Video Streaming: How We Got Here and Why It Works So Well
Whether we’re just catching a sports game on our computer, video chatting with friends, or just watching our favorite streamer play games on Twitch, Video streaming has become a huge part of our lives. It’s nevertheless awe-inspiring to take a second to consider how big of a technological marvel it is that this is even possible.
If you told the most advanced computer scientists just a few decades ago that we had people streaming high-definition video and audio from personal computers and phones across the world, they’d be dumbfounded. It’s therefore worth taking a closer look at how streaming is not only possible but has become such a consumer-friendly industry (Not to mention a lucrative one).
So What Exactly is Streaming?
All media consumption can be categorized as either streaming (Radio, Cable TV, Twitch) or non-streaming (Video Tapes, CDs). While non-streaming media delivery involves having the entire contents of the file downloaded, streaming is the act of delivering data continually as it is being consumed, without requiring the recipient to store the data in its entirety.
While we’ve been streaming radio and cable television since the first half of the 20th century, streaming video over the internet presented its own challenges. Bandwidth was simply too weak and file sizes were too large to be able to efficiently stream video in the 1980s, when the internet was in its infancy.
How Efficient Video Streaming Became Possible
A crucial point in the development of effective media streaming was the discovery of the Discrete Cosine Transform (DCT), which is a method of encoding data points in terms of Cosine functions for the sake of data compression. While it was conceived by Nasir Ahmed in 1972, it would later be used to create the H.261 video compression standard in 1988. H.261 was a groundbreaking standard whose use of DCT would become an industry staple until this day.
H.261 was the first compression standard that made streaming video practical. The application of DCT to video compression combined with increased investment in internet infrastructure would allow streaming to develop rapidly over the next two decades.
Some notable milestones include:
- Modified Discrete Cosine Transform is introduced as a more effective compression method for large datasets, is used in the creation of highly efficient audio formats such as MP3 (1987)
- Mbone is created as a virtual network for streaming data over the internet (1992)
- A band of software engineers called Severe Tire Damage becomes the first group to perform live on the internet over MBone (1993)
- RealNetworks live streams a Yankees vs Mariners baseball game over the internet, becoming the first sports game to be broadcasted this way (1995)
- President Bill Clinton holds the first-ever presidential webcast, streaming video and fielding questions over the internet (1999)
- The video streaming website YouTube is created (2005)
Some Helpful Terms
As we get into the weeds of how exactly modern video streaming works, it’s helpful to define some key terms that you might see in your research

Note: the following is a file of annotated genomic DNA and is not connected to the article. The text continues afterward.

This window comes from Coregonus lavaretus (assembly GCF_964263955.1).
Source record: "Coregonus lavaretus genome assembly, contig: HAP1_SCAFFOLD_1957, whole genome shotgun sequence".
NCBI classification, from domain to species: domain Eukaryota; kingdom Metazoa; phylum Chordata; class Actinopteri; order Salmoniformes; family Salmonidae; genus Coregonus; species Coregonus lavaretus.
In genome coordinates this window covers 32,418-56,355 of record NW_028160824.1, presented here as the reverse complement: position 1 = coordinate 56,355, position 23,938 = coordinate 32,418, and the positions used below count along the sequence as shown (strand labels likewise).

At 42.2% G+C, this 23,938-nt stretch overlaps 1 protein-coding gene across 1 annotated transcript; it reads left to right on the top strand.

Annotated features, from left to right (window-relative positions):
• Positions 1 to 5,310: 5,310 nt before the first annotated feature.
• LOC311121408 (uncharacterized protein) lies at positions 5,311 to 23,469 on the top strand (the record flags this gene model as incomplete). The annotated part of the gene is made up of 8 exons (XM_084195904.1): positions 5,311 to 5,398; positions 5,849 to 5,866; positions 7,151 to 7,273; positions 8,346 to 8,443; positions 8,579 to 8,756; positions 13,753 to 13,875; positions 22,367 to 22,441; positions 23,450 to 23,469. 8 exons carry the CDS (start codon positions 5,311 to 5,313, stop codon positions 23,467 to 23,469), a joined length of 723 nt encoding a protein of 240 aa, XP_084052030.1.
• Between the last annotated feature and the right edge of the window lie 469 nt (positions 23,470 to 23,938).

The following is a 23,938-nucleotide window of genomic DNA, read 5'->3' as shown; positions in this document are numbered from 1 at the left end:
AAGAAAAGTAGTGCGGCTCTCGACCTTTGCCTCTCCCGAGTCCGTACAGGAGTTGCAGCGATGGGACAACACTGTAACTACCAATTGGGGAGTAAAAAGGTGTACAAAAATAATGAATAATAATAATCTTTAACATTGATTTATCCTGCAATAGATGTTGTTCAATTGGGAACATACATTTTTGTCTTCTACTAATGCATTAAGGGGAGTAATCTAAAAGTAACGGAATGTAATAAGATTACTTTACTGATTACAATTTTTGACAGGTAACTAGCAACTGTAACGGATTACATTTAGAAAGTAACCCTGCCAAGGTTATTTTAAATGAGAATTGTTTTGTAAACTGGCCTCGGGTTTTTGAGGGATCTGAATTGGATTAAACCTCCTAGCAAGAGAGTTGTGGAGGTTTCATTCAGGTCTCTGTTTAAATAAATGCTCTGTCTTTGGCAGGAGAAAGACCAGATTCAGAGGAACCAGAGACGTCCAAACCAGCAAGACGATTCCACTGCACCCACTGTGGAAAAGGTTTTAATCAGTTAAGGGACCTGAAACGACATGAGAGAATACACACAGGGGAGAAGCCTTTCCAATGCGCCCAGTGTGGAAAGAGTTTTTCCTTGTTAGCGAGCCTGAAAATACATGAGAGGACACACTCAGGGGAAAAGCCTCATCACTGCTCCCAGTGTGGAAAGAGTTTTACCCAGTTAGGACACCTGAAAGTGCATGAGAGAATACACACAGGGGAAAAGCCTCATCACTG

- Bitrate: The speed at which data is streamed. Commonly measured in Megabits per Second
- Adaptive Bitrate Streaming: In order to stream video without buffering, there must be a constant bitrate. In order to achieve this constant bitrate in the face of an insufficient connection, Adaptive Bitrate Streaming automatically adjusts the video quality in order to reduce file sizes and maintain the necessary bitrate.
- Transcoding: Converting from one compression codec to another
- Transmuxing: AKA transcode-multiplexing, Changing the protocol in which the video is stored
- Transrating: Changing the bitrate
- Transizing: Changing the resolution of the streamed video
- Content Delivery Network(CDN): Networks of servers across a geographic region that can be used to send data across the world efficiently
The Streaming Process
Let’s now take a look at the journey streamed video takes to get from its publisher to its recipient.
- First, the video and audio are recorded by the publisher. If this is not a live stream, then this data will be stored on a server ready to be delivered.
- The data is then broken down into small, discrete parts, called packets
- These packets are compressed, most commonly in the H.264 standard (Which uses DCT), and packed into a protocol that complies with the receiving computer
- Depending on the device that is requesting the streamed data, servers will transcode, transmux, translate, and transize the data so that it works on the user’s specific device
4. The compressed and correctly formatted data packets are then shipped over a CDN to the recipient’s computer
It is a modern marvel that these steps are able to occur continuously for millions of computers, not to mention the incredible quality of the video that is being streamed!
Thanks for reading!
What modern technology do you think is amazing that we too often take for granted? Let us know down in the comments.
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